This post originally appeared on The Finance Buff.
Last week the media and political worlds seemed consumed with the approximately $165 million (or was it $218 million?) AIG paid in contractual bonuses to members of its Financial Products subsidiary (AIGFP). (By the way, Zachary Roth and Ben Buchwalter of Talking Points Memo have written a detailed history of AIGFP.)
Relative to the $170 billion in AIG bailout payments to date or the $14.3 trillion U.S. GDP, the AIGFP bonus payments are tiny (0.1% of the former and 0.001% of the latter). In pure economic terms they are insignificant. Ian Bremmer wrote in the Washington Post that “this issue pales in the context of the big picture,” and that “the Obama administration cannot afford the luxury of outrage.” Ignoring the politics, I agree. However, politically and morally the AIG bonuses are bursting with significance. Should the firestorm lead to reform, then there may be economic relevance. But at the moment there is little.
The bonus furor has obscured some of what I think were last week’s more significant revelations about AIG. In particular the insurance giant disclosed collateral payments made to counterparties during the last quarter or so of 2008. The payments included multibillions to major European banks Societe Generale and Deutsche Bank, and other financial institutions around the globe. In addition, $12.1 billion were paid to US municipalities, including over $1 billion each to those in California and Virginia.
When it was said that AIG was too big to let fail, this is what was meant. Those who take that position (and not all do) argue that the failure of AIG would have meant the collapse of unbearably more. Too many banks and municipalities (and, no doubt, other institutional investors) bought vast sums of mortgage backed securities wrapped in AIG credit default swap (CDS) “insurance” or entered into naked CDS contracts with AIG. Many CDS contracts were moves to shed systemic risk, to sell it to another willing to bear it. Ironically, because the same entity was on the other side of so many such transactions it led to a collective concentration of systemic risk at AIG.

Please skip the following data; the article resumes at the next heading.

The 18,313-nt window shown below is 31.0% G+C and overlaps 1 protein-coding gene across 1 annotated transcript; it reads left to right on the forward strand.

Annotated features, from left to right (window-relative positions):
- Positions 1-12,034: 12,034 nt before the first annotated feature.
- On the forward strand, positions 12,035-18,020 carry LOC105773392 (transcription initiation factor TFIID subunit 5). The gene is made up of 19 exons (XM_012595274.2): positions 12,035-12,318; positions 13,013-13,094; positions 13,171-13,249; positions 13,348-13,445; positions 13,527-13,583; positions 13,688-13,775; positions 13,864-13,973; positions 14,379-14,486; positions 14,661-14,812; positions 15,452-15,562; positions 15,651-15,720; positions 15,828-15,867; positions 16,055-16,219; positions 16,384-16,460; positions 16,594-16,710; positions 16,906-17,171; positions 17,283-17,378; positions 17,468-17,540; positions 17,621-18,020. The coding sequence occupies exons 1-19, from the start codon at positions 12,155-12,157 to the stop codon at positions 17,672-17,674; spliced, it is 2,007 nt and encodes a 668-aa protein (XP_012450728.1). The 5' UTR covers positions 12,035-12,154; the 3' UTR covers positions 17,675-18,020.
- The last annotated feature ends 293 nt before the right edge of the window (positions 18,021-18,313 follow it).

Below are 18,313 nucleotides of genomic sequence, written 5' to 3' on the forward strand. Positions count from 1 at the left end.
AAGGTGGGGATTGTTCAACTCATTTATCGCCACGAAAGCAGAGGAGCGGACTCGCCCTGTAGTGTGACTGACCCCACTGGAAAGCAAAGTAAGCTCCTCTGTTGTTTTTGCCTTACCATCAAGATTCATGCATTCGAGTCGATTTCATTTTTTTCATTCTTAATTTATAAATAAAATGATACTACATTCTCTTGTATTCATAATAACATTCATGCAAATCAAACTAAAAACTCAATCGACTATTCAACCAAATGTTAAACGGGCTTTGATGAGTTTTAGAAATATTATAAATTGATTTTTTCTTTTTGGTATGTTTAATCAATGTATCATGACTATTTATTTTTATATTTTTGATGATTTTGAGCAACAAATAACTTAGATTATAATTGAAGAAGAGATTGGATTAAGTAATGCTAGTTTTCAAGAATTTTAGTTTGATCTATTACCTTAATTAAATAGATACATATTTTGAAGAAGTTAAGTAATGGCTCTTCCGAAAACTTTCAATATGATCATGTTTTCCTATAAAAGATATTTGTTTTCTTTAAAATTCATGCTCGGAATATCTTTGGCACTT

As a consequence, AIG received the greatest blow in the staggering implosion of mortgage backed securities and associated CDSs, the modern financial innovations intended to dilute risk by spreading it around the system. As Gillian Tett put it in the Financial Times, “Far from promoting ‘dispersion’ or ‘diversification’, innovation has ended up producing concentrations of risk, plagued with deadly correlations, too.”
It is a truism that systemic risk can be transferred but not eliminated. The only protections against it are avoidance or dilution. AIG went the other way, concentrating enormous risk within its walls. By October 2008 AIGFP’s 450 worldwide employees had amassed $2.7 trillion in CDS contracts from 50,000 outstanding trades with 2,000 different firms (source). Those are now the US taxpayer’s problem.
The injury dealt, the minor insult is that some of those AIGFP employees received large contractual bonuses. The organization that spectacularly misunderstood the limitations of diversification in its portfolio has revealed a diversity of horrors in its collapse. Duly outraged, the nation is indulging in a torch and pitchfork moment, which could cost vastly more than the bonus payments that ignited it.